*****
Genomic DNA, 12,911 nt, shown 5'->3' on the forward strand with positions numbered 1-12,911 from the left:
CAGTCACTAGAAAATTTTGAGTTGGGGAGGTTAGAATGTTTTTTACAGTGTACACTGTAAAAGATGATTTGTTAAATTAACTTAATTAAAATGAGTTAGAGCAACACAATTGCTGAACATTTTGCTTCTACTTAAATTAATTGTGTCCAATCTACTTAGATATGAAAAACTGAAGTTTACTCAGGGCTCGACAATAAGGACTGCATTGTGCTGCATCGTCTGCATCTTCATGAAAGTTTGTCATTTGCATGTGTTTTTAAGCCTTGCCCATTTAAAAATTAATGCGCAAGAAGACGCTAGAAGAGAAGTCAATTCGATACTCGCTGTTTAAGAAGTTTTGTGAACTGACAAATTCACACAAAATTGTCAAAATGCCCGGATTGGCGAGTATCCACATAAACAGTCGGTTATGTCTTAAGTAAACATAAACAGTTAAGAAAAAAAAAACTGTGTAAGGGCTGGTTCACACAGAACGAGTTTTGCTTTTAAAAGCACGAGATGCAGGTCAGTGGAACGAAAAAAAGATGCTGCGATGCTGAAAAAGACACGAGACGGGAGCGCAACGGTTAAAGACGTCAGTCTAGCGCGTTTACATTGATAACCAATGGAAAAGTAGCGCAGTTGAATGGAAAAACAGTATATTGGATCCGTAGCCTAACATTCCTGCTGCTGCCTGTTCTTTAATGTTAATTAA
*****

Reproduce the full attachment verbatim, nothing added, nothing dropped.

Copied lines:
Genomic DNA, 12,911 nt, shown 5'->3' on the forward strand with positions numbered 1-12,911 from the left:
CAGTCACTAGAAAATTTTGAGTTGGGGAGGTTAGAATGTTTTTTACAGTGTACACTGTAAAAGATGATTTGTTAAATTAACTTAATTAAAATGAGTTAGAGCAACACAATTGCTGAACATTTTGCTTCTACTTAAATTAATTGTGTCCAATCTACTTAGATATGAAAAACTGAAGTTTACTCAGGGCTCGACAATAAGGACTGCATTGTGCTGCATCGTCTGCATCTTCATGAAAGTTTGTCATTTGCATGTGTTTTTAAGCCTTGCCCATTTAAAAATTAATGCGCAAGAAGACGCTAGAAGAGAAGTCAATTCGATACTCGCTGTTTAAGAAGTTTTGTGAACTGACAAATTCACACAAAATTGTCAAAATGCCCGGATTGGCGAGTATCCACATAAACAGTCGGTTATGTCTTAAGTAAACATAAACAGTTAAGAAAAAAAAAACTGTGTAAGGGCTGGTTCACACAGAACGAGTTTTGCTTTTAAAAGCACGAGATGCAGGTCAGTGGAACGAAAAAAAGATGCTGCGATGCTGAAAAAGACACGAGACGGGAGCGCAACGGTTAAAGACGTCAGTCTAGCGCGTTTACATTGATAACCAATGGAAAAGTAGCGCAGTTGAATGGAAAAACAGTATATTGGATCCGTAGCCTAACATTCCTGCTGCTGCCTGTTCTTTAATGTTAATTAA